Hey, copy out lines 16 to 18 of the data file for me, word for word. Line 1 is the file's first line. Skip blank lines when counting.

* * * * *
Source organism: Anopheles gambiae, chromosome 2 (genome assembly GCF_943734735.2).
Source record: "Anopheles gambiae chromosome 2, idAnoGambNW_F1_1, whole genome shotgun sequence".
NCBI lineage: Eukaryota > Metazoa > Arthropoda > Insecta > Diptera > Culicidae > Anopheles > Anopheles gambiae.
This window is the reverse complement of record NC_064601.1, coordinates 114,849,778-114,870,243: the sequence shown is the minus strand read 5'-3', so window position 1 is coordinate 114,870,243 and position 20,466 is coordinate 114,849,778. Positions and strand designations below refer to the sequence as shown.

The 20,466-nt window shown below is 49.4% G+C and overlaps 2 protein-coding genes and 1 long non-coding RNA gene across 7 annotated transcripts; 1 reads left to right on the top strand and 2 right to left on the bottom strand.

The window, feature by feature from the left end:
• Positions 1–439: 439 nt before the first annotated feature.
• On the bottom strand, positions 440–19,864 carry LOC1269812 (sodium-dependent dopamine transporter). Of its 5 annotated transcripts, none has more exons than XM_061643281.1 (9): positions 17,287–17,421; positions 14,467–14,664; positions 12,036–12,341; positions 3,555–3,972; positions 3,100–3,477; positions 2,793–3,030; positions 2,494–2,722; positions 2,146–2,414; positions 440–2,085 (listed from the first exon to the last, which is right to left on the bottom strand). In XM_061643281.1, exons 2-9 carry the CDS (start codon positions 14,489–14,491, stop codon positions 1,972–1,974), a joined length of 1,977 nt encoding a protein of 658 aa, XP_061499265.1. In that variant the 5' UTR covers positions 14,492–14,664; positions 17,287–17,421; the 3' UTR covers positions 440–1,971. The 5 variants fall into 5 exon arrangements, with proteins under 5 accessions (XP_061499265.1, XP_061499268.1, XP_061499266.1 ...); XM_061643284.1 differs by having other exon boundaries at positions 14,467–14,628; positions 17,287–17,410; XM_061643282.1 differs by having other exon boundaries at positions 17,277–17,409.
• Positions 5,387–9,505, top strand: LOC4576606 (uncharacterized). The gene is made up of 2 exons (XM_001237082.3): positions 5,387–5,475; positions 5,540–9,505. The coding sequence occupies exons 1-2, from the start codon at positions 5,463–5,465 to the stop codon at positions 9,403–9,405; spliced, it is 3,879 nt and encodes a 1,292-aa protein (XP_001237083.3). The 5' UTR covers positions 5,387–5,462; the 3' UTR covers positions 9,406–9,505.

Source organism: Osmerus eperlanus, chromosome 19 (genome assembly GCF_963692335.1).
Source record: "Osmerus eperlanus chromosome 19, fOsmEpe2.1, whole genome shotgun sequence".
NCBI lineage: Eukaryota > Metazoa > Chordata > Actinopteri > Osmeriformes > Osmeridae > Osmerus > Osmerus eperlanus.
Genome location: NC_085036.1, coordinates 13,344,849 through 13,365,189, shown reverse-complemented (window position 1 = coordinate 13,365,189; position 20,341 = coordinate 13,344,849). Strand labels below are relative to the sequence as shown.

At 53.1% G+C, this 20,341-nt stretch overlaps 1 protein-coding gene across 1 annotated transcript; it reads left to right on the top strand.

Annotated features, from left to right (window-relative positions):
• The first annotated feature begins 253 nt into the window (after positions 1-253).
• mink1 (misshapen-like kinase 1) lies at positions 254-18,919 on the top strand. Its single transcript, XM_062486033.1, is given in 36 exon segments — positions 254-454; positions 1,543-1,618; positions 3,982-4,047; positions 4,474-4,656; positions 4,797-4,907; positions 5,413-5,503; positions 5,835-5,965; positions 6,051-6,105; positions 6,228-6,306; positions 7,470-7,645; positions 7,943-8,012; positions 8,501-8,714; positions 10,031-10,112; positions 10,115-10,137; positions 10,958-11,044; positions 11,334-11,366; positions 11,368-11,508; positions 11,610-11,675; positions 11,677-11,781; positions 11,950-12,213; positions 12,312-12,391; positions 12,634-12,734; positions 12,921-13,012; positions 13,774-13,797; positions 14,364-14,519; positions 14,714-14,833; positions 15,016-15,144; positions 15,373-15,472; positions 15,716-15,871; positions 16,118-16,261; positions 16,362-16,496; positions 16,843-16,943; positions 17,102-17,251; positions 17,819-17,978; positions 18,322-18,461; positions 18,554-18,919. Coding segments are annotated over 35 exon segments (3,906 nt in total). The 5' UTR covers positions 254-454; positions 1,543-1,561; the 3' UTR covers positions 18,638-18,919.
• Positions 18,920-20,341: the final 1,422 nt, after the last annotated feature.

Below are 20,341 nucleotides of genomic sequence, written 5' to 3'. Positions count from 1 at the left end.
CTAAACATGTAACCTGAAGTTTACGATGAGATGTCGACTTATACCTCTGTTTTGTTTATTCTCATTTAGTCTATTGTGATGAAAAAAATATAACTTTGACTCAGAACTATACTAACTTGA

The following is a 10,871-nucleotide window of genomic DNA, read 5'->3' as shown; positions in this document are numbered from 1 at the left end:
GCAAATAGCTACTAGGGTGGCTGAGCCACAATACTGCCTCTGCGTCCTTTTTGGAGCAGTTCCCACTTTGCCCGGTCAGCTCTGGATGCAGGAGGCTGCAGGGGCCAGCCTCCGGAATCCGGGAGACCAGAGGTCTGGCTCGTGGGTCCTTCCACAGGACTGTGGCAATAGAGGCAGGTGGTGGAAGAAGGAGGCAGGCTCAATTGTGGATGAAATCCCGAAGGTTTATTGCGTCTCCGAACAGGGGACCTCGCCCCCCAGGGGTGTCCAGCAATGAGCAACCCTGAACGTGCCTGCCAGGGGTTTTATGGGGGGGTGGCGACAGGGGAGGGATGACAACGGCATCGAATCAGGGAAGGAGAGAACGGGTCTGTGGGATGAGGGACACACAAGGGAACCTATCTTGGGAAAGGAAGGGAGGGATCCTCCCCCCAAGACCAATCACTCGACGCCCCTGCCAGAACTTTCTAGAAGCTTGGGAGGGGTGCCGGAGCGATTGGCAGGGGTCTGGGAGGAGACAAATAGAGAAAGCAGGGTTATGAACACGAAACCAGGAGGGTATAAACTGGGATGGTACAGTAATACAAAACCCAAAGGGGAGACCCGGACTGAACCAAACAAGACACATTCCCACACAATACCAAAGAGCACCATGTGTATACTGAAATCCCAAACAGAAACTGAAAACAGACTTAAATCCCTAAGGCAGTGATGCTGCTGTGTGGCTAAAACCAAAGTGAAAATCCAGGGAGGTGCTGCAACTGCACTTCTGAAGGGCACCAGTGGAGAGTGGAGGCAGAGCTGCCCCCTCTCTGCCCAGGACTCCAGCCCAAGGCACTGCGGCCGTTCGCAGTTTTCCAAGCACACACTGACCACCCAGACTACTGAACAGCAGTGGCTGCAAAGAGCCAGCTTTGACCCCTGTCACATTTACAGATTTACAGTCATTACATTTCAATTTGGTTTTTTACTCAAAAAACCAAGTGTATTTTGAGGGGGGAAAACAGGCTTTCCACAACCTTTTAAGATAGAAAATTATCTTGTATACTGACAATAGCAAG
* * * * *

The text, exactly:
• The first annotated feature begins 253 nt into the window (after positions 1-253).
• mink1 (misshapen-like kinase 1) lies at positions 254-18,919 on the top strand. Its single transcript, XM_062486033.1, is given in 36 exon segments — positions 254-454; positions 1,543-1,618; positions 3,982-4,047; positions 4,474-4,656; positions 4,797-4,907; positions 5,413-5,503; positions 5,835-5,965; positions 6,051-6,105; positions 6,228-6,306; positions 7,470-7,645; positions 7,943-8,012; positions 8,501-8,714; positions 10,031-10,112; positions 10,115-10,137; positions 10,958-11,044; positions 11,334-11,366; positions 11,368-11,508; positions 11,610-11,675; positions 11,677-11,781; positions 11,950-12,213; positions 12,312-12,391; positions 12,634-12,734; positions 12,921-13,012; positions 13,774-13,797; positions 14,364-14,519; positions 14,714-14,833; positions 15,016-15,144; positions 15,373-15,472; positions 15,716-15,871; positions 16,118-16,261; positions 16,362-16,496; positions 16,843-16,943; positions 17,102-17,251; positions 17,819-17,978; positions 18,322-18,461; positions 18,554-18,919. Coding segments are annotated over 35 exon segments (3,906 nt in total). The 5' UTR covers positions 254-454; positions 1,543-1,561; the 3' UTR covers positions 18,638-18,919.
• Positions 18,920-20,341: the final 1,422 nt, after the last annotated feature.